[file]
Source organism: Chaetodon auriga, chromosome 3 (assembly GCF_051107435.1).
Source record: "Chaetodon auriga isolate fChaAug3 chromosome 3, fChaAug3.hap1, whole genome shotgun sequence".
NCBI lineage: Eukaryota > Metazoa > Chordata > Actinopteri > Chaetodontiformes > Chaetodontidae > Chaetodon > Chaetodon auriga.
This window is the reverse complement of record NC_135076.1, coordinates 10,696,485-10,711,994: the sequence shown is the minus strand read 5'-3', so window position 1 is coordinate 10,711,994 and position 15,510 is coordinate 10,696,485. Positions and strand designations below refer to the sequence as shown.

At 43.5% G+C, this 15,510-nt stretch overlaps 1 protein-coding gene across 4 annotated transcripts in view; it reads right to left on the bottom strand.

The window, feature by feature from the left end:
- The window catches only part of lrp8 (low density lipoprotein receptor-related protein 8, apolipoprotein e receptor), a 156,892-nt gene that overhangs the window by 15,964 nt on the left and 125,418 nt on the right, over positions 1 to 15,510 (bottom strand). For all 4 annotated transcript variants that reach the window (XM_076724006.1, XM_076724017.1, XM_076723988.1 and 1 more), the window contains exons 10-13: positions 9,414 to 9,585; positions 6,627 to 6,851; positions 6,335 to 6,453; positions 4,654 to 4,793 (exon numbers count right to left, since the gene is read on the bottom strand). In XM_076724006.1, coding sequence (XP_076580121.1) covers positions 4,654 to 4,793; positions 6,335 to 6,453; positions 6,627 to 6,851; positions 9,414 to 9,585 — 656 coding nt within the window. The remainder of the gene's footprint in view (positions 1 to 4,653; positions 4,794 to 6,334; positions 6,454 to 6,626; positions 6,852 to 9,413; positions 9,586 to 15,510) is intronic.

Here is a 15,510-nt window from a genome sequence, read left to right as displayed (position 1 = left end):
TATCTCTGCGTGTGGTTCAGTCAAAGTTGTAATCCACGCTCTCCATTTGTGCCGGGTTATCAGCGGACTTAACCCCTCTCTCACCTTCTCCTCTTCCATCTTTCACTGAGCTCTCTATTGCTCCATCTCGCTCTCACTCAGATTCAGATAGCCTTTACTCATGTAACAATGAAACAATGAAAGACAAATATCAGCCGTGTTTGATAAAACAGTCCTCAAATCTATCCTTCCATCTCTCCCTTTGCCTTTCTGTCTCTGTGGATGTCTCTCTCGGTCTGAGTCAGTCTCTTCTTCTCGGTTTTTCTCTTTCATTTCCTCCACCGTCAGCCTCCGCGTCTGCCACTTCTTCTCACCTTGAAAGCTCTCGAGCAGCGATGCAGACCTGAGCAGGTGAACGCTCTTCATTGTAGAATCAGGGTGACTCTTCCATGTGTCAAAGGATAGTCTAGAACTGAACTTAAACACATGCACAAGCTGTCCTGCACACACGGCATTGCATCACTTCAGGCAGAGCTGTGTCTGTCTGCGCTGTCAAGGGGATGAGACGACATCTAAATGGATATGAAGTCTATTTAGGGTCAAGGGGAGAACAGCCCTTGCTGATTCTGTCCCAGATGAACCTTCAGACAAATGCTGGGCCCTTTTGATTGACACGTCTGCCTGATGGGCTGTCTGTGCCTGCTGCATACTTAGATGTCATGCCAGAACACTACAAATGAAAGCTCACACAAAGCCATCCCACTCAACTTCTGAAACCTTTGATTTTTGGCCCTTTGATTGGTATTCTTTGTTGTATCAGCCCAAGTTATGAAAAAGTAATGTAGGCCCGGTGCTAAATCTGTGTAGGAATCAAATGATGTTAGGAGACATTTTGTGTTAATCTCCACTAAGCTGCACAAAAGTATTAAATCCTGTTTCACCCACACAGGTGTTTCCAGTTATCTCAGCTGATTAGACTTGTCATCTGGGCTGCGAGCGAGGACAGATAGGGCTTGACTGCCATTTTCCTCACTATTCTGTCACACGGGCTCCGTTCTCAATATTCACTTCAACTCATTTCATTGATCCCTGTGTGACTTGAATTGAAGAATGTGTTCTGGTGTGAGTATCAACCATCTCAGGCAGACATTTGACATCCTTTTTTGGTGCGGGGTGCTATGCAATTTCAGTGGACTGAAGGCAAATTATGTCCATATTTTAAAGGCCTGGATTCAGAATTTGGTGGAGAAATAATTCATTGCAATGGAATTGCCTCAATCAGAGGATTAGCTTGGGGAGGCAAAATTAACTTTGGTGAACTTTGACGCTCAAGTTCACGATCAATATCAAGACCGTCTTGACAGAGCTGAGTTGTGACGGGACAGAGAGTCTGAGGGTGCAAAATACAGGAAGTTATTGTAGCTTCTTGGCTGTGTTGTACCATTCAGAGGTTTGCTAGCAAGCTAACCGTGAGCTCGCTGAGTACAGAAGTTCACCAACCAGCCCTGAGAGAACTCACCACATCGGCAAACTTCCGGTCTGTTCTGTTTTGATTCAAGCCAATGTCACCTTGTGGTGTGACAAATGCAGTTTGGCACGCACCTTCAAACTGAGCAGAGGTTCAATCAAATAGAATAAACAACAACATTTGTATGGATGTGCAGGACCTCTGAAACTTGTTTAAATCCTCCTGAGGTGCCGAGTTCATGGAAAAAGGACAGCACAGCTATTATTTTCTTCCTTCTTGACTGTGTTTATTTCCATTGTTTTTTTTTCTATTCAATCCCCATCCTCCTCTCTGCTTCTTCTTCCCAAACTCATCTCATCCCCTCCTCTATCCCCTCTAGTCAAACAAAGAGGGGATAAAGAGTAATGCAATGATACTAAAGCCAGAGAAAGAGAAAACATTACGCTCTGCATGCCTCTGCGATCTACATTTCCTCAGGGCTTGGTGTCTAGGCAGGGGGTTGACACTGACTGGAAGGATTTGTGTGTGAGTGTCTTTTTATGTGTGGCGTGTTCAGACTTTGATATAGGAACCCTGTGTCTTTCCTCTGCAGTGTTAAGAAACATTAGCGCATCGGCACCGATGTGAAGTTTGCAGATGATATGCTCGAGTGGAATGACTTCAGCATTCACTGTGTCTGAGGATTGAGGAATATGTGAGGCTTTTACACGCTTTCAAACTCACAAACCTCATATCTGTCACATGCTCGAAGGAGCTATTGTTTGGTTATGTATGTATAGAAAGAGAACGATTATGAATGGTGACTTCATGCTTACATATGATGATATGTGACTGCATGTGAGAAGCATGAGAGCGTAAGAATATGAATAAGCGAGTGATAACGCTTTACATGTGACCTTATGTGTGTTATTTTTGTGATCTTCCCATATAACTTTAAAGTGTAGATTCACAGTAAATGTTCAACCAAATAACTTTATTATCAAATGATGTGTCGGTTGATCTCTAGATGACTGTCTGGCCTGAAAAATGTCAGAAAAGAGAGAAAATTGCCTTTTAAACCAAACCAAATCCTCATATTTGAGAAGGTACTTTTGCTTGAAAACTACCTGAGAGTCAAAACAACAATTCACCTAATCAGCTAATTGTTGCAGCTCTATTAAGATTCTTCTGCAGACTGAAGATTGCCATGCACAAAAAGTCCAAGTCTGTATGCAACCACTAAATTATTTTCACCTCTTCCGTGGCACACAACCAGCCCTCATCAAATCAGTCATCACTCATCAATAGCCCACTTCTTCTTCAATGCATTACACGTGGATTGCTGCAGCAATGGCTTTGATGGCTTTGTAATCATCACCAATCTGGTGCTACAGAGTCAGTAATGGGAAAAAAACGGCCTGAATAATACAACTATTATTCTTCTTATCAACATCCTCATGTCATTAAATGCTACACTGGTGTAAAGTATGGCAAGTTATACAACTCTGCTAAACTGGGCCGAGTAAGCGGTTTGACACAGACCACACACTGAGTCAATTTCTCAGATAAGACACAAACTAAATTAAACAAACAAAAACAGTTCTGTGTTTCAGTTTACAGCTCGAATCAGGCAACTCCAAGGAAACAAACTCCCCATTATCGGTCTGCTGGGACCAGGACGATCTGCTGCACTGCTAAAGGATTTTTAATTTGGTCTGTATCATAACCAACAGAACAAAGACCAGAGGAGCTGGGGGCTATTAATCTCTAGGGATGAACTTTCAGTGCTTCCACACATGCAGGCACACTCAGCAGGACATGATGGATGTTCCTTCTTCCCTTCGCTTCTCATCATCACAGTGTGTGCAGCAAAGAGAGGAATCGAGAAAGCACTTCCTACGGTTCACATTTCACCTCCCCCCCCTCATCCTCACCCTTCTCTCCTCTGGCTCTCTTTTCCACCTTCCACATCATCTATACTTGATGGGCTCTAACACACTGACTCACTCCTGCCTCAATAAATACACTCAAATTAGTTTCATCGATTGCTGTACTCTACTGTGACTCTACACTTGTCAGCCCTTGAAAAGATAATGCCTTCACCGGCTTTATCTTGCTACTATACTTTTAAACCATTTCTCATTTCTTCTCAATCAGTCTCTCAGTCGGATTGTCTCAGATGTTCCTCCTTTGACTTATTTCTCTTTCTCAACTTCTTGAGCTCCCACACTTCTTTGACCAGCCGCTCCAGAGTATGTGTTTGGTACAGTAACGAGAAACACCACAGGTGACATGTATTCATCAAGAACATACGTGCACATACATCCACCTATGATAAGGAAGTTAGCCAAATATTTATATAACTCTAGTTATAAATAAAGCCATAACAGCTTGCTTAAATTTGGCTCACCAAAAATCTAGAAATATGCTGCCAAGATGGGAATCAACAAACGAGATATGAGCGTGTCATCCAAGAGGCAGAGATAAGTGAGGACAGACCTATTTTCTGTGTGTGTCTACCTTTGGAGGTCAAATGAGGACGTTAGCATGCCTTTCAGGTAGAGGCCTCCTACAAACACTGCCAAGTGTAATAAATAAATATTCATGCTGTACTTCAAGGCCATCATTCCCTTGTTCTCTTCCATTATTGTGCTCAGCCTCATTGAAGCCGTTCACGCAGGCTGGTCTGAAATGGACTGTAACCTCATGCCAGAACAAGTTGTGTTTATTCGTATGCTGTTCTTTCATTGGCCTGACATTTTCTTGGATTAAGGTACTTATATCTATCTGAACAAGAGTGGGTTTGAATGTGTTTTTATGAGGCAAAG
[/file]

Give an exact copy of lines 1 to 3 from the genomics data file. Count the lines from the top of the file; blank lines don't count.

Source organism: Chaetodon auriga, chromosome 3 (assembly GCF_051107435.1).
Source record: "Chaetodon auriga isolate fChaAug3 chromosome 3, fChaAug3.hap1, whole genome shotgun sequence".
NCBI lineage: Eukaryota > Metazoa > Chordata > Actinopteri > Chaetodontiformes > Chaetodontidae > Chaetodon > Chaetodon auriga.